NEW YORK - A communal funeral for victims of New York City's deadliest fire in years has been planned for Sunday, a week after the blaze in the Bronx high-rise.
The service is to be held at the Islamic Cultural Center in the Bronx, said Imam Musa Kabba of Masjid-Ur-Rahmah, the mosque where some victims' families have been gathering to grieve.
Funerals began Wednesday with a service at a Harlem mosque for two victims, Seydou Toure, 12, and sister Haouwa Mahamadou, 5.
Community leaders have been huddling to make arrangements for the remaining 15 victims, who all had ties to Gambia. The dead began arriving Thursday afternoon at a Queens funeral home, where they would be cleansed and wrapped according to Islamic tradition.
Some families have been deciding whether to bury their loved ones either in their West African homeland or in the United States.
"There's lots of emotion — lots of emotion — as we go back and forth about where to bury them, here or taking them back home," said Haji Dukuray, the uncle of Haja Dukuray, who died with her husband and three children. (Continues)
Bronx Fire Coverage
- How you can help the victims of the deadly apartment fire
- Resident captures video of tense evacuation
- Families prepare to lay victims to rest
- Hospitals responded with all hands on deck
- Apartment fire victims identified
- All 17 victims died from smoke inhalation, medical examiner says
- Vigil held for apartment fire victims
- Photos show the horror of the deadly apartment fire
- Safety doors in apartment building failed
- AG warns of charitable scams in wake of deadly inferno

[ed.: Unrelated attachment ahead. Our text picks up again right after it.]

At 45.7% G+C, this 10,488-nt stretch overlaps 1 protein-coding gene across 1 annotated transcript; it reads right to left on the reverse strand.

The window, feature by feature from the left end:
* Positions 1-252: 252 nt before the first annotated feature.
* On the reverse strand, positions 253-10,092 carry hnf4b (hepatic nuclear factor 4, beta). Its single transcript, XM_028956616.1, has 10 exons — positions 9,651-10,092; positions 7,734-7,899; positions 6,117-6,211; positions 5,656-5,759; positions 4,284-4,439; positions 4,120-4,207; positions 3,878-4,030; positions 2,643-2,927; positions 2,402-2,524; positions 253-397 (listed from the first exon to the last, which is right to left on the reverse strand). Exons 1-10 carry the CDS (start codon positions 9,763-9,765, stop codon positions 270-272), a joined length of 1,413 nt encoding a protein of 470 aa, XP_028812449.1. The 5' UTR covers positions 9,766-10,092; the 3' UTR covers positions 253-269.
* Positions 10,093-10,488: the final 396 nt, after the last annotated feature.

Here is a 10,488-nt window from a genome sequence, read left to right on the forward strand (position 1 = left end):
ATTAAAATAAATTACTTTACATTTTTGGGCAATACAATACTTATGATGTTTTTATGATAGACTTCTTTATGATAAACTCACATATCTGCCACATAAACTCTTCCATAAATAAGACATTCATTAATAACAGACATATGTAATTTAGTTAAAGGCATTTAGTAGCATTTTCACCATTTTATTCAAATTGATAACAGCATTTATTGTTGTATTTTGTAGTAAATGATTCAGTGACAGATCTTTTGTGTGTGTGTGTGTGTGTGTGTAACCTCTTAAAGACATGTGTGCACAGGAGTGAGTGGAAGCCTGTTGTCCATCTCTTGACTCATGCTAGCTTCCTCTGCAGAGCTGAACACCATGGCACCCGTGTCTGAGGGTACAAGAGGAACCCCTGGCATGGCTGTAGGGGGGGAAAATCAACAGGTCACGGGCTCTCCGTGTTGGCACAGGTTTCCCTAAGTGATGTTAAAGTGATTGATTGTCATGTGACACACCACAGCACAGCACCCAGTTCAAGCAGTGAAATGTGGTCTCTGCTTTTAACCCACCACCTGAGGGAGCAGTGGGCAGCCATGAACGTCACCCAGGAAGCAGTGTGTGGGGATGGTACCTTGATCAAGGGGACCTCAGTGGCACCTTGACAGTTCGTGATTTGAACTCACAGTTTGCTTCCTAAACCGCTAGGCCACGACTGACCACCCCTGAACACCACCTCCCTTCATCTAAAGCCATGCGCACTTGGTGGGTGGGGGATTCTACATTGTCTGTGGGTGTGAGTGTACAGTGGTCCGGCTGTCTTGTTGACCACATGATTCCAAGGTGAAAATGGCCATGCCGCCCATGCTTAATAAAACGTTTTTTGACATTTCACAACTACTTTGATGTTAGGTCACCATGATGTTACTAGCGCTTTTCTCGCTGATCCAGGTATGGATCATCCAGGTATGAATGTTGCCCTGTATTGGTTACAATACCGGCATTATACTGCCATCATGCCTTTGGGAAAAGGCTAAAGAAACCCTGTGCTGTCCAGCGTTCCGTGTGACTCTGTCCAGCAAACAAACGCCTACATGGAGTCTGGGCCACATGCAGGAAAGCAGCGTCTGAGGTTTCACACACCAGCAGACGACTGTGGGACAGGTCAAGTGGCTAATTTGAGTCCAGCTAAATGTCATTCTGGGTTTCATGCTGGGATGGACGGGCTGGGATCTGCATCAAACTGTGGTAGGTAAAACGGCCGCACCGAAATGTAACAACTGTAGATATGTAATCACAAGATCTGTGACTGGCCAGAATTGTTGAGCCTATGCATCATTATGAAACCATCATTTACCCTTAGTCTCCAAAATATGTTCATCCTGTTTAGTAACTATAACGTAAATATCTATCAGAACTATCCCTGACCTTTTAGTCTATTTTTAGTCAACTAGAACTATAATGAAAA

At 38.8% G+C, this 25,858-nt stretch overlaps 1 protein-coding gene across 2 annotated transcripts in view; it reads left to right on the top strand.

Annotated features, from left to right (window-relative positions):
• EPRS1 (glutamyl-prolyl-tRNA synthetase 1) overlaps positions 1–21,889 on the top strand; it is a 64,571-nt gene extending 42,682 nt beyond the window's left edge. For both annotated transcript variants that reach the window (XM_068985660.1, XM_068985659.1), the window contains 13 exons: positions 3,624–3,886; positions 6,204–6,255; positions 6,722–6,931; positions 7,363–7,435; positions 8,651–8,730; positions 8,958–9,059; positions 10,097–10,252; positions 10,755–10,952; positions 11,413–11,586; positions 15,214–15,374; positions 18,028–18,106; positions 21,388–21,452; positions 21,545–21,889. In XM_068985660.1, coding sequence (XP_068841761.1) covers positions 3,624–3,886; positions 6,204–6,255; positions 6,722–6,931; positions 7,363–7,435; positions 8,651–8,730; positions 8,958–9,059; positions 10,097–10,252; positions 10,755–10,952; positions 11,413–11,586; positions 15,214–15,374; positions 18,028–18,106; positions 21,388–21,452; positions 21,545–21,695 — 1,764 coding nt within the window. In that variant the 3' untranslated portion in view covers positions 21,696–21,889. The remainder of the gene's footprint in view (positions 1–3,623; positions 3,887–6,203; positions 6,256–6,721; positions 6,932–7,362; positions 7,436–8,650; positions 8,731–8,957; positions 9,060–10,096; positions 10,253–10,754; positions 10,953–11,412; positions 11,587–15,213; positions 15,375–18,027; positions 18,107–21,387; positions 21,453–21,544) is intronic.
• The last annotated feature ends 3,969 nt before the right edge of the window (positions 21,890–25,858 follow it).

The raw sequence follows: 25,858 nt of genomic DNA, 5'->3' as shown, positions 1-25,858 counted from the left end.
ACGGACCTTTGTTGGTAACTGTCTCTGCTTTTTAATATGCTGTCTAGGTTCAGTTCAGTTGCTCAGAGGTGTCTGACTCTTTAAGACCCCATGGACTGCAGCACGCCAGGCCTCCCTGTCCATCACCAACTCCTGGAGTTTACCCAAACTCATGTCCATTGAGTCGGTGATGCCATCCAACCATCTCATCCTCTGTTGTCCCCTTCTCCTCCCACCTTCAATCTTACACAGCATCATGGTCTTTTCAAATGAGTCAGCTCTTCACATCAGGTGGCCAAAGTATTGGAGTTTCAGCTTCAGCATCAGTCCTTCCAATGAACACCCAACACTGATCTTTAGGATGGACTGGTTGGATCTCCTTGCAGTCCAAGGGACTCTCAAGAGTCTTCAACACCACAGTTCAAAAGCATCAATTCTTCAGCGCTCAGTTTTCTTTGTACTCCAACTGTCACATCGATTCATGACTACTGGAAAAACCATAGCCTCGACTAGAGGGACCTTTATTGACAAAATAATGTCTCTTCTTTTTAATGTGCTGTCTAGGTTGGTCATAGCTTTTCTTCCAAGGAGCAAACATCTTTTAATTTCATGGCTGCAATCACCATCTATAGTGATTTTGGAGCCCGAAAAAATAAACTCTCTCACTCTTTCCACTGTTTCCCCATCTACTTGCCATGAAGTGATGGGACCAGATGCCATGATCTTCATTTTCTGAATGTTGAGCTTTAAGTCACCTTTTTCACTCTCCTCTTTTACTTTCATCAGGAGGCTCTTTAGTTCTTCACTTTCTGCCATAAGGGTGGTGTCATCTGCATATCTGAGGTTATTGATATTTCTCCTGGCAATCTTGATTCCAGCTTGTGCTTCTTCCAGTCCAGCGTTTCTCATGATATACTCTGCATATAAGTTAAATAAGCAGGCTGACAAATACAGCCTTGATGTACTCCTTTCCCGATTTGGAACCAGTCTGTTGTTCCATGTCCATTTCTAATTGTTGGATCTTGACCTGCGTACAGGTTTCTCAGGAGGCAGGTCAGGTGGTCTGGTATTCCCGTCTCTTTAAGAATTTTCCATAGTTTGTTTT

- 17 dead in Bronx apartment fire including 8 children
Dukuray's own family has been conflicted about that decision but in the end will bury their loved ones in the United States.
"This is unprecedented. There's a lot of emotion in those conversations, whether it's amongst us here, or it's among the families in the Gambia," he said.
The five are among the dead who have yet to be laid to rest, as are a 2-year-old boy, a mother who died with three of her children, and a husband and wife whose four children are now orphans.
Some families have been waiting for funeral homes to deliver their loved ones and, in some cases, deciding between burials here or having their loved ones returned to Gambia, in West Africa.
The medical examiner's office said that two of the dead were released earlier in the week and that funeral homes have yet to take possession of the others.
The medical examiner's office said all the victims suffocated from the thick smoke that poured out of a third-floor apartment, where officials say a malfunctioning electrical space heater sparked the fire.
Many people escaped the 19-story building, but others died as they tried to make their way down the smoke-choked stairs.